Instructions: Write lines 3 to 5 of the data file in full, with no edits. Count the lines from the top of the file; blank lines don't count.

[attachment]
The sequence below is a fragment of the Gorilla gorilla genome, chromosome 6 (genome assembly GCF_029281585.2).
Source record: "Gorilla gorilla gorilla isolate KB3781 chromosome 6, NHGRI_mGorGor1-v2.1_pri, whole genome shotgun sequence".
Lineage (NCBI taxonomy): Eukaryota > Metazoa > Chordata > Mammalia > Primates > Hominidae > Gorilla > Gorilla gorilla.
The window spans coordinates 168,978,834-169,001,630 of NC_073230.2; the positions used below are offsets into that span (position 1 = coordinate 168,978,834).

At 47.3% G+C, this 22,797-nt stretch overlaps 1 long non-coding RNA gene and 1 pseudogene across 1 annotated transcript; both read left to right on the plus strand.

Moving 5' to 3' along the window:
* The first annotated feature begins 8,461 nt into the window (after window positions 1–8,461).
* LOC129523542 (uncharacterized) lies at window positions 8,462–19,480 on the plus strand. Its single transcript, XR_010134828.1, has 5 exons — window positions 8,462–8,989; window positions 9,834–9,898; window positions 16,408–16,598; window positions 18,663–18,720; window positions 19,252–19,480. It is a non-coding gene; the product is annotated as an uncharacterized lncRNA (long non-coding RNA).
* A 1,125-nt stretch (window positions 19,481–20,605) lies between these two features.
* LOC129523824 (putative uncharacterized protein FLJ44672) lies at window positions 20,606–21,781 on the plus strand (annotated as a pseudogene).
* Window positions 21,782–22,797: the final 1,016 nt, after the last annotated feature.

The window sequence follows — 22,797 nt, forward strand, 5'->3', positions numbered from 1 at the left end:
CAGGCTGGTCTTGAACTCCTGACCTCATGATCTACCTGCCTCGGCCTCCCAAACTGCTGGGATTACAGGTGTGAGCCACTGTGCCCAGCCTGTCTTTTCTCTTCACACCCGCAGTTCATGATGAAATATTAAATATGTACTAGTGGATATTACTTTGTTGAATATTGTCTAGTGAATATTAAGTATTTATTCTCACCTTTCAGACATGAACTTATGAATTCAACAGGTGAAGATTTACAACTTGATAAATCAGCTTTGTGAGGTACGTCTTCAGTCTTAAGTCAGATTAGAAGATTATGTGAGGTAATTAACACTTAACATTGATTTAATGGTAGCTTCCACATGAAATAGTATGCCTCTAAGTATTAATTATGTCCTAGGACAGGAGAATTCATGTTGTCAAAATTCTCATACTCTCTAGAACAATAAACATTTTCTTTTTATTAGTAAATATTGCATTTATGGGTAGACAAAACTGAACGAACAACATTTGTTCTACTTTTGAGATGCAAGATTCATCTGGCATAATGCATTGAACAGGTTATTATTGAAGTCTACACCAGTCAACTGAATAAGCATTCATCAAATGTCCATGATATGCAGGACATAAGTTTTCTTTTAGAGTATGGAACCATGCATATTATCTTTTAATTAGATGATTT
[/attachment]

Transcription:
Lineage (NCBI taxonomy): Eukaryota > Metazoa > Chordata > Mammalia > Primates > Hominidae > Gorilla > Gorilla gorilla.
The window spans coordinates 168,978,834-169,001,630 of NC_073230.2; the positions used below are offsets into that span (position 1 = coordinate 168,978,834).

At 47.3% G+C, this 22,797-nt stretch overlaps 1 long non-coding RNA gene and 1 pseudogene across 1 annotated transcript; both read left to right on the plus strand.